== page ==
He identified as examples of the “old style politics” in the recent past:

  • Premier Anna Bligh’s attempt to refer the Newman family to the CMC.
  • the ALP “playing the man” in relation to the acting chair of the CMC– Dr Levy.
  • the significant weakening changes to Queensland’s Government Integrity System made by the Campbell Newman government[22].
  • the ALP election promise of a donations enquiry primarily focussed on the LNP;

On the positive side, he acknowledged ALP election promises to restore integrity and accountability in government, including commitments to

  • apply the Fitzgerald Principles for good governance.
  • lower the political donations disclosure threshold to $1000
  • restore the CCC’s corruption prevention functions and review the requirement of statutory declarations for corruption allegations.

Dr Brown expressed concern, however, about the lack of “a comprehensive strategy” and the need for “systematic review and rebuilding”.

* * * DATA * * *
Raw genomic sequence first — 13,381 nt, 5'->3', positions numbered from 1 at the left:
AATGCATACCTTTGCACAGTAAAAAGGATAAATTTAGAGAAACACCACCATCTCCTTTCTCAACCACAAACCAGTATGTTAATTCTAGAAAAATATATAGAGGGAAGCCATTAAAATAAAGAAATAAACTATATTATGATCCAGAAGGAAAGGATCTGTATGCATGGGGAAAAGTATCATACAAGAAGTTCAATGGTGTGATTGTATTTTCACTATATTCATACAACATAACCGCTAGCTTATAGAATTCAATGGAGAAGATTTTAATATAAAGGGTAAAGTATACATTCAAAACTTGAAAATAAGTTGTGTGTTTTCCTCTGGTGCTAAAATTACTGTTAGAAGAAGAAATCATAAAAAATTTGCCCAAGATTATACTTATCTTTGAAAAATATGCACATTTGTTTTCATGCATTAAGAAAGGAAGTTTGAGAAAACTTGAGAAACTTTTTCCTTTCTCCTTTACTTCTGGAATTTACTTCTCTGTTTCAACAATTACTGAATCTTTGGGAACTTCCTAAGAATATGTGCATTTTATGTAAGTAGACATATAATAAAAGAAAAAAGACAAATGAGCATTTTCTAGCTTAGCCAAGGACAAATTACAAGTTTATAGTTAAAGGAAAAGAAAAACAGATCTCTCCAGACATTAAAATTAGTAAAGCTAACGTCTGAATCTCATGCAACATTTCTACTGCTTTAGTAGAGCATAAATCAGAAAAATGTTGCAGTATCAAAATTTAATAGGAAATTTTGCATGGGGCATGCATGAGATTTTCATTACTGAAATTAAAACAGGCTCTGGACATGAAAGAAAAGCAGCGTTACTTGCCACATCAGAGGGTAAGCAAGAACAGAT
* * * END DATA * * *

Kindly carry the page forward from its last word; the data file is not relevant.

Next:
3.1.2    Other issues to be considered in assessing the Queensland Democracy 

The above are valid and serious concerns.  But, it needs to be remembered that, as Dr Brown also pointed out, Queensland has led the nation in the scope and content of its government integrity system.[23]   Democracies like those of the Commonwealth and Victoria lag well behind in that area.

Since the 2015 election, the Queensland Government has committed to further positive action:

  • The Official Government Review into the definition of “corrupt conduct”,[24] and
  • Introducing a system for real time on-line disclosure of political funding.[25]

Dr Brown also referred to the Premier’s letter to the Independent Peter Wellington, promising not only to “restore integrity and accountability” but to do so with “consultation and consensus, rather than the division of the past three years”.  He described this as a “tall order” bearing in mind the “winner takes all” mentality of successive governments. But it has considerable potential and serves the Public Office Public Trust principle and the Fitzgerald Principles.

One aspect of the present structure, however, remains a serious concern – the absence of an Upper House of Review in the Parliament. It has been found elsewhere to be a critical element if the Parliament and its elected members are to be able to perform their major democratic role of holding the Executive to account.